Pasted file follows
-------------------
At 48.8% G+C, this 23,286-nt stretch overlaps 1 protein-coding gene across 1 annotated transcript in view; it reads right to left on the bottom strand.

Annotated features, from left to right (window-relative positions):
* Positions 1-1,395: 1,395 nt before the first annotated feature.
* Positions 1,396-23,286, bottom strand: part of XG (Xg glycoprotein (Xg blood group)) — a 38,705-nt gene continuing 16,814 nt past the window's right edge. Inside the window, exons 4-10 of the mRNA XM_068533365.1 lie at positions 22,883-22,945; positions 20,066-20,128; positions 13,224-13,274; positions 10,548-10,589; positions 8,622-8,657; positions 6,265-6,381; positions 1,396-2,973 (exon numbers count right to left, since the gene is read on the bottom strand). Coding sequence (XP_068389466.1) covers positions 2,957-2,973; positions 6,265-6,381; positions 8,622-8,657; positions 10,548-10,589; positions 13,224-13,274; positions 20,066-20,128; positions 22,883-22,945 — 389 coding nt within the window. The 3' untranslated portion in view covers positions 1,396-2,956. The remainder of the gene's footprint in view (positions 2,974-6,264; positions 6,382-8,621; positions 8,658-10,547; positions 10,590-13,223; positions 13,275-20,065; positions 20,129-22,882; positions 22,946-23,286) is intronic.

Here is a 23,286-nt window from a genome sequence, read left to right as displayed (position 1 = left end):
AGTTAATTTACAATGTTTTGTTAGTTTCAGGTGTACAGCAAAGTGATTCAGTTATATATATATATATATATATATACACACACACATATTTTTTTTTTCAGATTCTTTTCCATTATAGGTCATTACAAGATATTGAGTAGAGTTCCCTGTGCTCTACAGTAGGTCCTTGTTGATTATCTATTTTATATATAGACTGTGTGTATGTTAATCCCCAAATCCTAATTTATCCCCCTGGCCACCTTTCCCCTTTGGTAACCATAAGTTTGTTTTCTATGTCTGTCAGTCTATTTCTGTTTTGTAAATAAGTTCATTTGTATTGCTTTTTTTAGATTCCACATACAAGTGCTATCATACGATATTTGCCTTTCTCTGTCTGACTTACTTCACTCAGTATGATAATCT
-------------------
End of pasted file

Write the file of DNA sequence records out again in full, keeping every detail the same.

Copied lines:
At 48.8% G+C, this 23,286-nt stretch overlaps 1 protein-coding gene across 1 annotated transcript in view; it reads right to left on the bottom strand.

Annotated features, from left to right (window-relative positions):
* Positions 1-1,395: 1,395 nt before the first annotated feature.
* Positions 1,396-23,286, bottom strand: part of XG (Xg glycoprotein (Xg blood group)) — a 38,705-nt gene continuing 16,814 nt past the window's right edge. Inside the window, exons 4-10 of the mRNA XM_068533365.1 lie at positions 22,883-22,945; positions 20,066-20,128; positions 13,224-13,274; positions 10,548-10,589; positions 8,622-8,657; positions 6,265-6,381; positions 1,396-2,973 (exon numbers count right to left, since the gene is read on the bottom strand). Coding sequence (XP_068389466.1) covers positions 2,957-2,973; positions 6,265-6,381; positions 8,622-8,657; positions 10,548-10,589; positions 13,224-13,274; positions 20,066-20,128; positions 22,883-22,945 — 389 coding nt within the window. The 3' untranslated portion in view covers positions 1,396-2,956. The remainder of the gene's footprint in view (positions 2,974-6,264; positions 6,382-8,621; positions 8,658-10,547; positions 10,590-13,223; positions 13,275-20,065; positions 20,129-22,882; positions 22,946-23,286) is intronic.

Here is a 23,286-nt window from a genome sequence, read left to right as displayed (position 1 = left end):
AGTTAATTTACAATGTTTTGTTAGTTTCAGGTGTACAGCAAAGTGATTCAGTTATATATATATATATATATATATACACACACACATATTTTTTTTTTCAGATTCTTTTCCATTATAGGTCATTACAAGATATTGAGTAGAGTTCCCTGTGCTCTACAGTAGGTCCTTGTTGATTATCTATTTTATATATAGACTGTGTGTATGTTAATCCCCAAATCCTAATTTATCCCCCTGGCCACCTTTCCCCTTTGGTAACCATAAGTTTGTTTTCTATGTCTGTCAGTCTATTTCTGTTTTGTAAATAAGTTCATTTGTATTGCTTTTTTTAGATTCCACATACAAGTGCTATCATACGATATTTGCCTTTCTCTGTCTGACTTACTTCACTCAGTATGATAATCT